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Colonel Eugene J. Holmes; accused Clinton of lying

FAYETTEVILLE, Ark. -- Eugene J. Holmes, a retired Army colonel who accused Bill Clinton of deceiving him in order to dodge the Vietnam War draft, has died at age 88.

Colonel Holmes, who survived the Bataan Death March during World War II, died Saturday at his Fayetteville home, Moore's Chapel funeral home said.

Colonel Holmes was director of the University of Arkansas Reserve Officers' Training Corps program in 1969 when Clinton, then a Rhodes scholar attending Oxford University in England, applied to the program to satisfy draft deferments. He never actually enrolled in the program.

In 1992, when Clinton was governor of Arkansas and running for president, Colonel Holmes said he had initially believed Clinton was genuinely interested in becoming an officer, but had changed his view.

''I believe that he purposely deceived me, using the possibility of joining the ROTC as a ploy to work with the draft board to delay his induction and get a new draft classification," he said.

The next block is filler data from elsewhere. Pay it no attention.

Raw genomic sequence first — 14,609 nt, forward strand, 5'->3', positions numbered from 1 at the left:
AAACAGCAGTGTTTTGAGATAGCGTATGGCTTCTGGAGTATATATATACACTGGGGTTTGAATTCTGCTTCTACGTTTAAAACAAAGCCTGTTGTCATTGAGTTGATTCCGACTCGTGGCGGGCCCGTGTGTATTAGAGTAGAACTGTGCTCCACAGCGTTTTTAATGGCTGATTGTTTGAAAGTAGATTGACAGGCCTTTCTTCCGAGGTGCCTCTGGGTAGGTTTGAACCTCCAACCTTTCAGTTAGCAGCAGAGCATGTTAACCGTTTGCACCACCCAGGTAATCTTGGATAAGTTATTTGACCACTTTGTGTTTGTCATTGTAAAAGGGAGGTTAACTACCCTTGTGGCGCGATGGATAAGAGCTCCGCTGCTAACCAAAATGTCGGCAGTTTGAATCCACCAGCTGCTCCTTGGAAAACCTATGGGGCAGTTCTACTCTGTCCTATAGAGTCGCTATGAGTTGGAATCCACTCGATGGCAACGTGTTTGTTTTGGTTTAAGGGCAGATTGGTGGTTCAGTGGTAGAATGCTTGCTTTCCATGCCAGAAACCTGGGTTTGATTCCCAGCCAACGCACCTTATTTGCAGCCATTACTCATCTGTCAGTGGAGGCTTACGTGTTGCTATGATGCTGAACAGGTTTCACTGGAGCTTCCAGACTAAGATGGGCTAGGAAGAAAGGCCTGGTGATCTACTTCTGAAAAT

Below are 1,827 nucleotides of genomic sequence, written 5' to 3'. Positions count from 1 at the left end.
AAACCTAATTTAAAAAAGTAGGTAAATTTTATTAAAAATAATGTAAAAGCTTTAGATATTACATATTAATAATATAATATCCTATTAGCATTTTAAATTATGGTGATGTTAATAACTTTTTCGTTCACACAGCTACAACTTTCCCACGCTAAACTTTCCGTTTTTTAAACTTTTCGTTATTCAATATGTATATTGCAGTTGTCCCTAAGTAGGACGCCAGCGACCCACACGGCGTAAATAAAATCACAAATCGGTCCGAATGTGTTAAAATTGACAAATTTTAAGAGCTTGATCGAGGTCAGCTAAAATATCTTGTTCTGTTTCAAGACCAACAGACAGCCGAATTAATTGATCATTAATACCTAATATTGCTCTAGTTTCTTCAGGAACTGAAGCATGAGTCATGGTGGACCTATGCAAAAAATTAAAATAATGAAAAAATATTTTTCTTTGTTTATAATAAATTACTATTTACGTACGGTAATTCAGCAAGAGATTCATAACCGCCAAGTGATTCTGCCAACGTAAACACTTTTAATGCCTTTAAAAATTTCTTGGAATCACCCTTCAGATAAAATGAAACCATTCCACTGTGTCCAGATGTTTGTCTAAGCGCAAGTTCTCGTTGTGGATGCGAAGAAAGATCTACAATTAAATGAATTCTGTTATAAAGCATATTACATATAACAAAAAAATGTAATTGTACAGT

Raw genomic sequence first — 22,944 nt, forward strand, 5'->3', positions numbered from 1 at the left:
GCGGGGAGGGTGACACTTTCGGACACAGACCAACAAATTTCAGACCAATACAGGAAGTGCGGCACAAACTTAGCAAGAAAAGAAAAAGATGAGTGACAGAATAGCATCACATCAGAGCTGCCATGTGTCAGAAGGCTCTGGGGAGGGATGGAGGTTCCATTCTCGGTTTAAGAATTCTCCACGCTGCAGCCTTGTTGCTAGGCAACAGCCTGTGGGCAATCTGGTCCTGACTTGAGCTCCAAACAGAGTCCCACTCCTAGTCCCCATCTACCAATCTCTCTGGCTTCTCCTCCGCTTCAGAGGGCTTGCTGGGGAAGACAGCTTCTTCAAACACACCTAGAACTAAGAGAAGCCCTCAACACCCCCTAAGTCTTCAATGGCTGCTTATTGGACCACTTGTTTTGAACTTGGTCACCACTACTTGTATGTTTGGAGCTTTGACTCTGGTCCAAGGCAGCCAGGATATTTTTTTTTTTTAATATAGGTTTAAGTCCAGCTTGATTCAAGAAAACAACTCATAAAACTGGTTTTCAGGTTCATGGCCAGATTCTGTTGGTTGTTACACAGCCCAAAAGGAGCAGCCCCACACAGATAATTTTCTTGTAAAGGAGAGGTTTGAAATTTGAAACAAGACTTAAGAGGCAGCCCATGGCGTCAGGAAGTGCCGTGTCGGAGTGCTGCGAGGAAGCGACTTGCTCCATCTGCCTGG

Clinton said in his memoirs, ''My Life," that he signed a letter-of-intent to join ROTC but was told he would have to wait a year to formally enroll. He said Colonel Holmes agreed to let him go back to Oxford in the interim.

Clinton said he later had a change of heart about deferments and decided to go back into the draft, but received a high draft lottery number and was never called to service.

In 1942, Colonel Holmes had survived the infamous Bataan Death March, in which the Japanese forced thousands of captured American and Filipino soldiers to hike across 60 miles of Philippine jungle without food or water. Colonel Holmes then spent 3 years as a prisoner of war.

He was awarded a Silver Star and Bronze Star in combat.

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